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4 Ways To Enjoy The Holidays With Your Teen

©depositphotos.com/ © serrnovik
©depositphotos.com/serrnovik

By Vicki Little

Have you ever really looked around at the younger generations during holiday gatherings? The babies are being kissed and loved on (or peacefully sleeping, lucky ducks) while the young children are often gleefully playing with one another, amused at the simple things, like what is in Grandma’s purse. The elementary kids have put aside their “cool status” for the day and are the ones making funny faces and inappropriate noises in front of the smaller kids. And the tweens and teens are the silent ones in the corner, watching everything happen around them with a mixture of disgust and boredom. They are caught in a rough phase — too big for the kids’ table, but not old enough for the adult table filled with embarrassing questions and boring conversation.

As frustrating as teens can be around the holidays (there are valid reasons they are referred to as moody), they are feeling just as stressed and irritated as their parents. However, since their days of living under the same roof are numbered, it is more important than ever to create happy memories. It may seem impossible, but it actually isn’t as difficult as it sounds. Here are 4 ways to enjoy the holidays with your teen.

  1. Give them some space and make compromises. With so many different obligations surrounding the holidays, it is hard enough to motivate yourself and drag your spouse to the next event, much less get your disgruntled teen. It isn’t like you are lugging along a bag full of toys and coloring books to keep your teen occupied, but it is rude for them to spend time at these social gatherings on the phone. They not only need downtime, but they deserve it. Consider each gathering to determine if your teen’s presence is really necessary. Can they skip that work party? Can they take 15 minutes after dinner to relax outside and text some friends? If they are given a bit of space and compromise, they will be happier to hang out with later.
  2. Keep your traditions, but alter them as necessary. Have you ever heard the old adage that consistency is the key to parenting? As much as kids love surprises, they thrive on knowing what is expected, knowing what the consequences of their actions will be, and knowing what is coming next. Consistency is key in this equation. So even though they may roll their eyes when it is time to decorate the tree and reminisce over every ornament or watch sappy movies while sharing popcorn, they can still feel a peace in the consistency of it. Teen lives are filled with changing relationships, difficult homework, and new experiences. Those traditions that are so familiar will be the calm amid the storm. But they can be tweaked, though. Find areas where you can make traditions more “teen-friendly” — or create new traditions! Perhaps you can change up inviting coworkers that you really don’t want to see outside of work to your party. Instead, invite your teen’s best friend’s family over to celebrate with. This would be especially neat if the families have different traditions. Share your Hanukkah tradition with someone who celebrates Christmas!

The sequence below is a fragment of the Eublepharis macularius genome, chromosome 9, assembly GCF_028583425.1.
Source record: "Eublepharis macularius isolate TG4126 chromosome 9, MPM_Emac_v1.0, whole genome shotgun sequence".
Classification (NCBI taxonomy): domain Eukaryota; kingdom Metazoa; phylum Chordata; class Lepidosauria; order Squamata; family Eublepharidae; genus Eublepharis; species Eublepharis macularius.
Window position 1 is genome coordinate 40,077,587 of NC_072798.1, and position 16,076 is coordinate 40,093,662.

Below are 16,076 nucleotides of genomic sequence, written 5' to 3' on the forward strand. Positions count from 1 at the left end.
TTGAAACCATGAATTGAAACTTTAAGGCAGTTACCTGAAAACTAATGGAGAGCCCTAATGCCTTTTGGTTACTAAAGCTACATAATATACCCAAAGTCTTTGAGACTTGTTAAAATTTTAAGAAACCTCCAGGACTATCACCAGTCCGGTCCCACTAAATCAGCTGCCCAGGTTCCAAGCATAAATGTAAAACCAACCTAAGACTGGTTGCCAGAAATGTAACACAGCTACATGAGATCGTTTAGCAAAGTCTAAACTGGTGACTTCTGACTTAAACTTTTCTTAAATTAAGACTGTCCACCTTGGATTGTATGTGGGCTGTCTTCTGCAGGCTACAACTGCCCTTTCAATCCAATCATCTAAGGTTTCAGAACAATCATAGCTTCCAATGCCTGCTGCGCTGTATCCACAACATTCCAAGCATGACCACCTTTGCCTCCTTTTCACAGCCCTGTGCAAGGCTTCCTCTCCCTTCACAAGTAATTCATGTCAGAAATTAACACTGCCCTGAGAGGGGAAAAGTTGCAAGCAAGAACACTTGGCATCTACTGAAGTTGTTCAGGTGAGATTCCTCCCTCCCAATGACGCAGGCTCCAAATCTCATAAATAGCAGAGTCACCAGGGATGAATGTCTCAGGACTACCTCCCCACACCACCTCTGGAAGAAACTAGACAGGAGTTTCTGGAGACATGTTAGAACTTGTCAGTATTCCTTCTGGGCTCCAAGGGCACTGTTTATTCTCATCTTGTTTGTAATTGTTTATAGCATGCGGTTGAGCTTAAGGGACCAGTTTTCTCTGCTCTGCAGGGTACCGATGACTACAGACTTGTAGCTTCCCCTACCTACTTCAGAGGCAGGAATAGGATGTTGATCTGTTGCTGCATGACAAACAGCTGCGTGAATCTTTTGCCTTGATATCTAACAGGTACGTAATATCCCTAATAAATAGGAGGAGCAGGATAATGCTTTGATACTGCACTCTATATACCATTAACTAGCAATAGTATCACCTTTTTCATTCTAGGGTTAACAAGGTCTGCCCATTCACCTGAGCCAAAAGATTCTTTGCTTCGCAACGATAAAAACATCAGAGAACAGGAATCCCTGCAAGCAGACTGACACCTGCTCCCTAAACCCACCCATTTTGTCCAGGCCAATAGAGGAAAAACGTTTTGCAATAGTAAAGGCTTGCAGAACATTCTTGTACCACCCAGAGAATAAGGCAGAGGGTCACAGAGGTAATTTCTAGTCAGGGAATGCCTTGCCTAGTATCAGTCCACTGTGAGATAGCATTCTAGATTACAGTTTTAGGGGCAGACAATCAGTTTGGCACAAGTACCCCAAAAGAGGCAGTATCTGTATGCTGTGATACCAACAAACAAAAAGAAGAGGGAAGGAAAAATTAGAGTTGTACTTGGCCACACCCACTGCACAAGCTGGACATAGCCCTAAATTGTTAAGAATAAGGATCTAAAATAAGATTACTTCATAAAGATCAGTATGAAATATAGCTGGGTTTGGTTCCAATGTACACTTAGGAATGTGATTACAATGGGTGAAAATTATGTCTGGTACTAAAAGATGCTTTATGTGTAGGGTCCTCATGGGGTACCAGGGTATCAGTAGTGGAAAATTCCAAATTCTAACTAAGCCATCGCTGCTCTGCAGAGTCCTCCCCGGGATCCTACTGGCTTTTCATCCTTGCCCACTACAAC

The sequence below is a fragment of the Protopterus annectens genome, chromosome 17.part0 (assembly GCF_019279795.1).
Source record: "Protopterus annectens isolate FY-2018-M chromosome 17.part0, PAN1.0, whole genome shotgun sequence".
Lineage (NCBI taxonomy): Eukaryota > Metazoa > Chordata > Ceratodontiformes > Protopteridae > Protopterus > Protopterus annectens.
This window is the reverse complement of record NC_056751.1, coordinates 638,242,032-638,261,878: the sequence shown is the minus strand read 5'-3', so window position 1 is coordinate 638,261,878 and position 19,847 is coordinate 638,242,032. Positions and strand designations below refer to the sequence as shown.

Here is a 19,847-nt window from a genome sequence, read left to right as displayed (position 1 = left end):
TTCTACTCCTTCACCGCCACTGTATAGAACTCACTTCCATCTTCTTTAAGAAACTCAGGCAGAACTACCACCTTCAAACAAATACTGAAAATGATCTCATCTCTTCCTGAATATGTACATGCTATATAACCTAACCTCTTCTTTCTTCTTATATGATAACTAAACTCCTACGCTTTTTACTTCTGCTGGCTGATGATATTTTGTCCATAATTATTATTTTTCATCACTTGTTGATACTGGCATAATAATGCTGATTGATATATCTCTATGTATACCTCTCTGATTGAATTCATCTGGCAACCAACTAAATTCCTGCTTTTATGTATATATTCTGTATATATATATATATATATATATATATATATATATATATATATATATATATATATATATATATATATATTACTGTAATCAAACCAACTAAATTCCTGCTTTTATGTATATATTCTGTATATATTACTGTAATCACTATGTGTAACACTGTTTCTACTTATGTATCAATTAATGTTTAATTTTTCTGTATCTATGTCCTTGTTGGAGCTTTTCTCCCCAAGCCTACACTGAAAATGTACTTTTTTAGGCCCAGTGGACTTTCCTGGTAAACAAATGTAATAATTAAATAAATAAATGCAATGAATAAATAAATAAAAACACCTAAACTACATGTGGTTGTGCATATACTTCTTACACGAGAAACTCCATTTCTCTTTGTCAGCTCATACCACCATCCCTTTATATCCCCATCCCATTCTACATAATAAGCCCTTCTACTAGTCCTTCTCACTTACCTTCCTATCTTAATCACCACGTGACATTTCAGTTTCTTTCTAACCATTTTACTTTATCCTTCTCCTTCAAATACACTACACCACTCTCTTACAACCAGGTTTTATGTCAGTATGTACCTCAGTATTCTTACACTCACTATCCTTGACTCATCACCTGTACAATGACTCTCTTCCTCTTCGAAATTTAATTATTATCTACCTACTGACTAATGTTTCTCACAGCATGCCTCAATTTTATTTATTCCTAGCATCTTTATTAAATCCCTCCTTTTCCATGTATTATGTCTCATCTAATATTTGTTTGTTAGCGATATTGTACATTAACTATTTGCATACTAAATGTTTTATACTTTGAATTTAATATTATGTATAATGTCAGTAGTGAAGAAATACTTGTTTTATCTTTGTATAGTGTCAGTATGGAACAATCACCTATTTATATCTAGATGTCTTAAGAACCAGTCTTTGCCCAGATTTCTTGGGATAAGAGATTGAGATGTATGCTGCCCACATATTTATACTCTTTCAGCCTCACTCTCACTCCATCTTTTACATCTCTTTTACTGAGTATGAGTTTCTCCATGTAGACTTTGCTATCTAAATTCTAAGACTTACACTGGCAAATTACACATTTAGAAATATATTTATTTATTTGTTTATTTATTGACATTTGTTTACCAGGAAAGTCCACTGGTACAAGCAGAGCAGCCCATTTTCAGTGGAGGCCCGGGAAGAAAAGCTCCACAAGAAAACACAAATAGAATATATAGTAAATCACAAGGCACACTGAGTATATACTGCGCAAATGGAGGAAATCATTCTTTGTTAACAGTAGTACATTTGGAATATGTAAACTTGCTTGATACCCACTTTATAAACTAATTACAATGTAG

3. Allow them their privacy, and teach them polite ways to protect it. Just because they are still living at home, does not give anyone the right to ask personal questions or make embarrassing comments. Actually, those questions and comments are not OK for anyone,  but teenagers tend to be the hardest hit. I can’t think of anyone who would not get offended by being asked personal questions about their relationships or receiving comments about their body, grades, or personal habits. Let your teen know you are on their side by letting them stand up for themselves, and also stand up for them. They will be grateful for this small act.
  4. Create some one-on-one time. The irony of this time of year is that kids get time off school and activities, but now we are too busy to spend time with them. They will be leaving the nest soon, so it is more important than ever to carve out time to focus on just them. This may be easier said than done, though. By now, your teen is on to your trick of asking creative questions at dinner to get information out of them. And they are also so over decorating cute sugar cookies. Find things that will interest them. Take them to lunch and go shopping for their friends and family gifts. Start something that will be ongoing that you can do each night, such as a puzzle or an ongoing game like Monopoly. Do what they enjoy. Go on a spa day, play video games, go to a movie, or eat ice cream. Take a run around the block or just sit in your pajamas and order Chinese food while you binge on Netflix. It doesn’t need to be huge. Just spend time with them.

What is your tip for enjoying the holidays with teenagers?

 

Vicki Little is a work-at-home mom with two young kids. A Colorado native, she is the Publisher and Editor of Macaroni Kid Aurora and Downtown Denver. In her free time, she enjoys volunteering, reading, camping, or enjoying a bottle of wine with friends.

 

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